Etymology
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countermand (v.)

"to revoke (a command or order)," early 15c., contremaunden, from Anglo-French and Old French contremander "reverse an order or command" (13c.), from contre- "against" (see contra (prep., adv.)) + mander, from Latin mandare "to order" (see mandate (n.)). Related: Countermanded; countermanding. As a noun, "a contrary order," 1540s.

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suborder (n.)

also sub-order, 1807 in biology; 1834 in architecture, from sub- + order (n.). Related: Subordinal.

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ordinal (adj.)

c. 1400, "regular, ordinary; well-regulated, proper," from Old French ordinel and directly from Late Latin ordinalis "showing order, denoting an order of succession," from Latin ordo (genitive ordinis) "row, series" (see order (n.)). Meaning "marking the place or position of an object in an order or series" is from 1590s.

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syntactic (adj.)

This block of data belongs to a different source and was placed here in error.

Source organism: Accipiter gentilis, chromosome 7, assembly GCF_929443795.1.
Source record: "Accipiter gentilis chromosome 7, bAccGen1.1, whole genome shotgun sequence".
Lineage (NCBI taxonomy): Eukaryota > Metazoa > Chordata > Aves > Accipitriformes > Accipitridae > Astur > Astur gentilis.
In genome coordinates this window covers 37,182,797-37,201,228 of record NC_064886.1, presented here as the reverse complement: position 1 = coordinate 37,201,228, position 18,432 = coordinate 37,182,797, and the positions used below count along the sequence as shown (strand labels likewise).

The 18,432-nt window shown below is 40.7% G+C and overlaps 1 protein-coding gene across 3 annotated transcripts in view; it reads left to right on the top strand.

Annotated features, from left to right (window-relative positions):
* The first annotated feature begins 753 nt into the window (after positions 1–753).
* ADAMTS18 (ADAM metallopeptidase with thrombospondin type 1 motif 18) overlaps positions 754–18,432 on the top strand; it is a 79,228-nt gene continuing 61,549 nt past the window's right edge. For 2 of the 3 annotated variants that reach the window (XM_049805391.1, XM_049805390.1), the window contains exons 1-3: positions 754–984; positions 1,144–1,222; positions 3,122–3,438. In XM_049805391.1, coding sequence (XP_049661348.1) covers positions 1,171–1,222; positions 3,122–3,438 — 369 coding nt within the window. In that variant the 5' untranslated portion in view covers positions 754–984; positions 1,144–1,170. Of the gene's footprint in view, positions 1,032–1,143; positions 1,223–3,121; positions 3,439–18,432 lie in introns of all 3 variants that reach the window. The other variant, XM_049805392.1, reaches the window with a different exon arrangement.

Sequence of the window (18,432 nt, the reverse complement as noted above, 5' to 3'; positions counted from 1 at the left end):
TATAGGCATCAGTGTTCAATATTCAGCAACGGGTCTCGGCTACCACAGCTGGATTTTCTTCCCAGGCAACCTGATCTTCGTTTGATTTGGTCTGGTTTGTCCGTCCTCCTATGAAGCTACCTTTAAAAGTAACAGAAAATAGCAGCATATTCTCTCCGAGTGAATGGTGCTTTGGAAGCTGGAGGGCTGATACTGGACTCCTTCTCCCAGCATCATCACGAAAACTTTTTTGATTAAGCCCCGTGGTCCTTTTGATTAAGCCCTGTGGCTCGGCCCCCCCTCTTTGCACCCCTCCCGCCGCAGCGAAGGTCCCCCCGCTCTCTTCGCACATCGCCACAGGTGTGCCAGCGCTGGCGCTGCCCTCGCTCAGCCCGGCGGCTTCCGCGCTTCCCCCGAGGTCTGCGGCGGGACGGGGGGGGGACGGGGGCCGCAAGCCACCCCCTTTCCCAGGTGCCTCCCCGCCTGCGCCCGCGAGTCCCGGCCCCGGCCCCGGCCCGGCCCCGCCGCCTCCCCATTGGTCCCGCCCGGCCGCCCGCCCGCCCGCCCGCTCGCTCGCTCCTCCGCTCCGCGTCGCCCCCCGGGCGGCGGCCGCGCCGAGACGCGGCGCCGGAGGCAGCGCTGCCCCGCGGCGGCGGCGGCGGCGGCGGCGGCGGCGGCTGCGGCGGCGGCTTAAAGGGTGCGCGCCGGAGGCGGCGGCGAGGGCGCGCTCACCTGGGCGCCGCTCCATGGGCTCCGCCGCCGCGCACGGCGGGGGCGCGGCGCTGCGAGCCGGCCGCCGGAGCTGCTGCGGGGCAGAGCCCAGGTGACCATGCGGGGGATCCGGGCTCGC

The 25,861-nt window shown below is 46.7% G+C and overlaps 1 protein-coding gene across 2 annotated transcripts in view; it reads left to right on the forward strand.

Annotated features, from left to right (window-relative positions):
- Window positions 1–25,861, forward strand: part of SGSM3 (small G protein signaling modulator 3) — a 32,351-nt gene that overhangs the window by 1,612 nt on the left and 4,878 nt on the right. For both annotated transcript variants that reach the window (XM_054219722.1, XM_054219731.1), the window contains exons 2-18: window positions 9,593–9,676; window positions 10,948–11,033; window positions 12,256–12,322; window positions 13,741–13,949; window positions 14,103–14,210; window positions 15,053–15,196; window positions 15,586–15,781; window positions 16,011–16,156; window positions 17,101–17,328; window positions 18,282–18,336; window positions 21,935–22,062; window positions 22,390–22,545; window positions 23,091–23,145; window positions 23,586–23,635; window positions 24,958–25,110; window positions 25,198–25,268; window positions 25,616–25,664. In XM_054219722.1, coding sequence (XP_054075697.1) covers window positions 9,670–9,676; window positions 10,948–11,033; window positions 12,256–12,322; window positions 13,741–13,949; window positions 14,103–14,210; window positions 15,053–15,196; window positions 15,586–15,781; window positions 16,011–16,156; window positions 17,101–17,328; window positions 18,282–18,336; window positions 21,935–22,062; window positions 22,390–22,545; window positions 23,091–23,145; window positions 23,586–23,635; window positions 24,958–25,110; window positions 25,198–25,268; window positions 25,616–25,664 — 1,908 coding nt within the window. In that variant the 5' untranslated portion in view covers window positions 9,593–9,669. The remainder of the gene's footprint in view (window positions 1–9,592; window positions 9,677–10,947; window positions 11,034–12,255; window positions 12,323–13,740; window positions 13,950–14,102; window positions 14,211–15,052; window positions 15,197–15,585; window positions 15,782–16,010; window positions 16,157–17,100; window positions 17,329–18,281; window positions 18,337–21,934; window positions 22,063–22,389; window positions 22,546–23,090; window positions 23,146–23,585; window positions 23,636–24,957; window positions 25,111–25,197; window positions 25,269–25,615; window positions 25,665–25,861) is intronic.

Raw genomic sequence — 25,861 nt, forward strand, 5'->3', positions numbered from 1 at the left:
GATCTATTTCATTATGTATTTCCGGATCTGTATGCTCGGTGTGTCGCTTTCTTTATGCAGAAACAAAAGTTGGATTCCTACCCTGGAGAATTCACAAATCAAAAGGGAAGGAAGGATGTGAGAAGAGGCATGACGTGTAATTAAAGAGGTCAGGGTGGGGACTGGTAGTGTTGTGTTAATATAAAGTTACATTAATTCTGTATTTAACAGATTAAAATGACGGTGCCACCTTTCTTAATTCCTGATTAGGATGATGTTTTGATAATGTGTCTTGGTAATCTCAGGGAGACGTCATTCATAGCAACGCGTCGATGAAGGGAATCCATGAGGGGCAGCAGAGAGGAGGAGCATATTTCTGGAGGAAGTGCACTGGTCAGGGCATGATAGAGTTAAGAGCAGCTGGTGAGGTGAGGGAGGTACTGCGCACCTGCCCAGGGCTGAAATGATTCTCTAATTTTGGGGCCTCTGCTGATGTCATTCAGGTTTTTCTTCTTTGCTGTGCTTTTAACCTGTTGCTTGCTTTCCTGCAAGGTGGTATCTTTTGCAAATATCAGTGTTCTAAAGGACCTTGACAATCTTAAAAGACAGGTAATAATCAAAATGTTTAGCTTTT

1771, from Modern Latin syntacticus, from Greek syntaktikos "a joining together, a joining in order," from syntassein "put in order" (see syntax).

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Cistercian (adj.)

c. 1600, "pertaining to the Cistercian order of monks," with -an + Medieval Latin Cistercium (French Cîteaux), near Dijon, site of an abbey where the monastic order was founded 1098 by Robert of Molesme. As a noun, "monk of the Cistercian order," from 1610s.

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orderly (adj.)

1570s, "arranged in order," from order (n.) + -ly (1). Meaning "observant of rule or discipline, not unruly" is from 1590s. Related: Orderliness.

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chronological (adj.)

"arranged in order by time," 1610s, from chronology + -ical. Chronological order is attested by 1754. Related: Chronologic (1610s); chronologically.

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disorder (v.)

late 15c. (Caxton), "destroy or derange the order of, throw into confusion," from dis- "not" (see dis-) + order (v.). Replaced earlier disordeine (mid-14c.), from Old French desordainer, from Medieval Latin disordinare "throw into disorder," from Latin dis- + ordinare "to order, regulate," from ordo (genitive ordinis) "row, rank, series, arrangement" (see order (n.)). Related: Disordered; disordering.

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disorganization 

"disruption or destruction of order, a breaking up of order or system, absence of orderly arrangement," 1790, noun of action or state from disorganize.

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Clarisse 

fem. proper name, often a diminutive of Clara and its relatives. Also, "a nun of the order of St. Clare" (1790s); the Franciscan order also known as the Poor Clares (c. 1600).

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